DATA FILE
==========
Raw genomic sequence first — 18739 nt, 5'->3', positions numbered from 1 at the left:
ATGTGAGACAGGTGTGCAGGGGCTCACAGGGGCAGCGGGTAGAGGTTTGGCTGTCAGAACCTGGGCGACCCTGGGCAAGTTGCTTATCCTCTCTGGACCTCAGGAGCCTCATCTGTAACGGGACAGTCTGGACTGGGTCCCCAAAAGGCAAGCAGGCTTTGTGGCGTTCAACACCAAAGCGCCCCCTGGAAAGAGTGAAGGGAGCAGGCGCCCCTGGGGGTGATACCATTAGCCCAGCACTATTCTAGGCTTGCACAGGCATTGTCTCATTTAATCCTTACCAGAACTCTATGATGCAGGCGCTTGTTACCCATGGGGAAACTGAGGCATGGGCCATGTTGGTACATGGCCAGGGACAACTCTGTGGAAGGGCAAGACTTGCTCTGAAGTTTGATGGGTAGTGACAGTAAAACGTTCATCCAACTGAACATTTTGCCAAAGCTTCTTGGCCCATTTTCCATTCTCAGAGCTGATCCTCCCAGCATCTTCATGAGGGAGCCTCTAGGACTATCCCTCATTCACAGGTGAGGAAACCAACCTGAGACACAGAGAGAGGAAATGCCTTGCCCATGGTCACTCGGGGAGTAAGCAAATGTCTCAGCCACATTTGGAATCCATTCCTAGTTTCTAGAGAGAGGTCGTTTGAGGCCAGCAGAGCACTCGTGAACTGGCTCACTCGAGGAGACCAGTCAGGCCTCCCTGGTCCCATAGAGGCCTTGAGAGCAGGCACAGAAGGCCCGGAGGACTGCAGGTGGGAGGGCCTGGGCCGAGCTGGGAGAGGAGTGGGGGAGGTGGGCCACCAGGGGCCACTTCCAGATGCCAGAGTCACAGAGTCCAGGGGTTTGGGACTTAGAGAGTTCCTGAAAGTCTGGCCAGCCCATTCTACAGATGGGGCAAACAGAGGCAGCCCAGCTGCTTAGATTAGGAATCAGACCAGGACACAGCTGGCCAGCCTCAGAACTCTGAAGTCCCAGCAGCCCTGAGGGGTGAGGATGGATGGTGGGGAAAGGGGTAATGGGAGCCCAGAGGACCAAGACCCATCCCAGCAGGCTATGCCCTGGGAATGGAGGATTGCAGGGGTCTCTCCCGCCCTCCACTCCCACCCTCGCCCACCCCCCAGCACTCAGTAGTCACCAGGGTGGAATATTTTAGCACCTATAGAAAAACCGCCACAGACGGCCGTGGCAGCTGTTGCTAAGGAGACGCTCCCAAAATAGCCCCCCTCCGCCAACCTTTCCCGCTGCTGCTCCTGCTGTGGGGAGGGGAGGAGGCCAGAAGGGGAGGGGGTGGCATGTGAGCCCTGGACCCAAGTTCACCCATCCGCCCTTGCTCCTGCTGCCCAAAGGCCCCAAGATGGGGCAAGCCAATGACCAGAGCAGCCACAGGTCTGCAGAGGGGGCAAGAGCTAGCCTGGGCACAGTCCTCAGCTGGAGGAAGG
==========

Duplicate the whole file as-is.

Raw genomic sequence first — 18739 nt, 5'->3', positions numbered from 1 at the left:
ATGTGAGACAGGTGTGCAGGGGCTCACAGGGGCAGCGGGTAGAGGTTTGGCTGTCAGAACCTGGGCGACCCTGGGCAAGTTGCTTATCCTCTCTGGACCTCAGGAGCCTCATCTGTAACGGGACAGTCTGGACTGGGTCCCCAAAAGGCAAGCAGGCTTTGTGGCGTTCAACACCAAAGCGCCCCCTGGAAAGAGTGAAGGGAGCAGGCGCCCCTGGGGGTGATACCATTAGCCCAGCACTATTCTAGGCTTGCACAGGCATTGTCTCATTTAATCCTTACCAGAACTCTATGATGCAGGCGCTTGTTACCCATGGGGAAACTGAGGCATGGGCCATGTTGGTACATGGCCAGGGACAACTCTGTGGAAGGGCAAGACTTGCTCTGAAGTTTGATGGGTAGTGACAGTAAAACGTTCATCCAACTGAACATTTTGCCAAAGCTTCTTGGCCCATTTTCCATTCTCAGAGCTGATCCTCCCAGCATCTTCATGAGGGAGCCTCTAGGACTATCCCTCATTCACAGGTGAGGAAACCAACCTGAGACACAGAGAGAGGAAATGCCTTGCCCATGGTCACTCGGGGAGTAAGCAAATGTCTCAGCCACATTTGGAATCCATTCCTAGTTTCTAGAGAGAGGTCGTTTGAGGCCAGCAGAGCACTCGTGAACTGGCTCACTCGAGGAGACCAGTCAGGCCTCCCTGGTCCCATAGAGGCCTTGAGAGCAGGCACAGAAGGCCCGGAGGACTGCAGGTGGGAGGGCCTGGGCCGAGCTGGGAGAGGAGTGGGGGAGGTGGGCCACCAGGGGCCACTTCCAGATGCCAGAGTCACAGAGTCCAGGGGTTTGGGACTTAGAGAGTTCCTGAAAGTCTGGCCAGCCCATTCTACAGATGGGGCAAACAGAGGCAGCCCAGCTGCTTAGATTAGGAATCAGACCAGGACACAGCTGGCCAGCCTCAGAACTCTGAAGTCCCAGCAGCCCTGAGGGGTGAGGATGGATGGTGGGGAAAGGGGTAATGGGAGCCCAGAGGACCAAGACCCATCCCAGCAGGCTATGCCCTGGGAATGGAGGATTGCAGGGGTCTCTCCCGCCCTCCACTCCCACCCTCGCCCACCCCCCAGCACTCAGTAGTCACCAGGGTGGAATATTTTAGCACCTATAGAAAAACCGCCACAGACGGCCGTGGCAGCTGTTGCTAAGGAGACGCTCCCAAAATAGCCCCCCTCCGCCAACCTTTCCCGCTGCTGCTCCTGCTGTGGGGAGGGGAGGAGGCCAGAAGGGGAGGGGGTGGCATGTGAGCCCTGGACCCAAGTTCACCCATCCGCCCTTGCTCCTGCTGCCCAAAGGCCCCAAGATGGGGCAAGCCAATGACCAGAGCAGCCACAGGTCTGCAGAGGGGGCAAGAGCTAGCCTGGGCACAGTCCTCAGCTGGAGGAAGG